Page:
Friday, September 11, 2009 at 5:18 AM
Given the growing pandemic of obesity, it behooves commercial airlines to establish industry-wide standards to determine whether, or under what circumstances, obese people should be barred from flying. What happened to Emery Orto last week is a case in point:
Orto is a 6-ft, 350-lb man who was barred from flying a Southwest Airlines (return) flight from Las Vegas to Chicago. According to him, he was barred because:
The airline gave us the impression that I was too big or too fat to fly.
For its part, Southwest insisted that it was merely enforcing its policy of barring passengers who cannot sit in a seat with both side arms down. And when reporters asked why the airline allowed Orto to fly from Chicago to Las Vegas in the first place, a spokesman conceded that the Chicago crew screwed up.
But never mind the crew; it’s this policy that is screwed up. After all, no crew should be authorized to bar a passenger from flying based solely on a visual scan of his or her girth.
This is too subjective, and will invariably give rise to disputes – with morbidly obese passengers insisting that they can fit in their seats just fine. Indeed, that’s exactly what happened in this case – with Orto reportedly becoming belligerent. This, conveniently, allowed Southwest to bar him by claiming, essentially, that not only his big butt, but also his big mouth posed a threat to the safety (and comfort) of the passengers and crew.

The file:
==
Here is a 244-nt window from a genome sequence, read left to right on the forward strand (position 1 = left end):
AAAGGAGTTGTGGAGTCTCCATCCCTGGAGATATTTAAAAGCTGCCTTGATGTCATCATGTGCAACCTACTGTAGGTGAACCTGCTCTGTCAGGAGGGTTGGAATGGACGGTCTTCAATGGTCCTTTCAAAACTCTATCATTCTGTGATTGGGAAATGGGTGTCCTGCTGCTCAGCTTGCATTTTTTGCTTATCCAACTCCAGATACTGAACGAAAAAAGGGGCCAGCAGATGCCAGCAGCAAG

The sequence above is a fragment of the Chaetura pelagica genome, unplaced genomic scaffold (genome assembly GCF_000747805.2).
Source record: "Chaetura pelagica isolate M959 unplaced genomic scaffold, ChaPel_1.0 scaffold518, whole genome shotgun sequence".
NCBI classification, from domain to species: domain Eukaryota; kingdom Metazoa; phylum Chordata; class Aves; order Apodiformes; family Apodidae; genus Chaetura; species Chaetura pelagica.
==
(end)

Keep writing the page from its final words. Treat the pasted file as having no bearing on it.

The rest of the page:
In fact, the only fair and objective way to enforce this policy would be to have a replica seat at the check-in counter so clearly obese passengers can show that they will fit; rather like the measuring template that is there so passengers can show that their carryon bags will fit.
In any event, whether an obese person can fit (or squeeze) his butt into an airplane seat is not the issue. Because, if you’ve ever had to sit next to a fat person (in coach), you know that the real problem is that the rest of him tends to bulge over and take up far too much of your seat.
This is why the only fair and equitable way to deal with obese passengers is to require them to purchase two seats – the second one perhaps at half price. And, incidentally, no matter how snuggly you may think you fit in your seat, if you need a seatbelt extension, you would qualify for this surcharge!
The only alternative would be to designate obese people a disabled class and require the airlines to provide two seats for the price of one to accommodate their disability.
What do you think?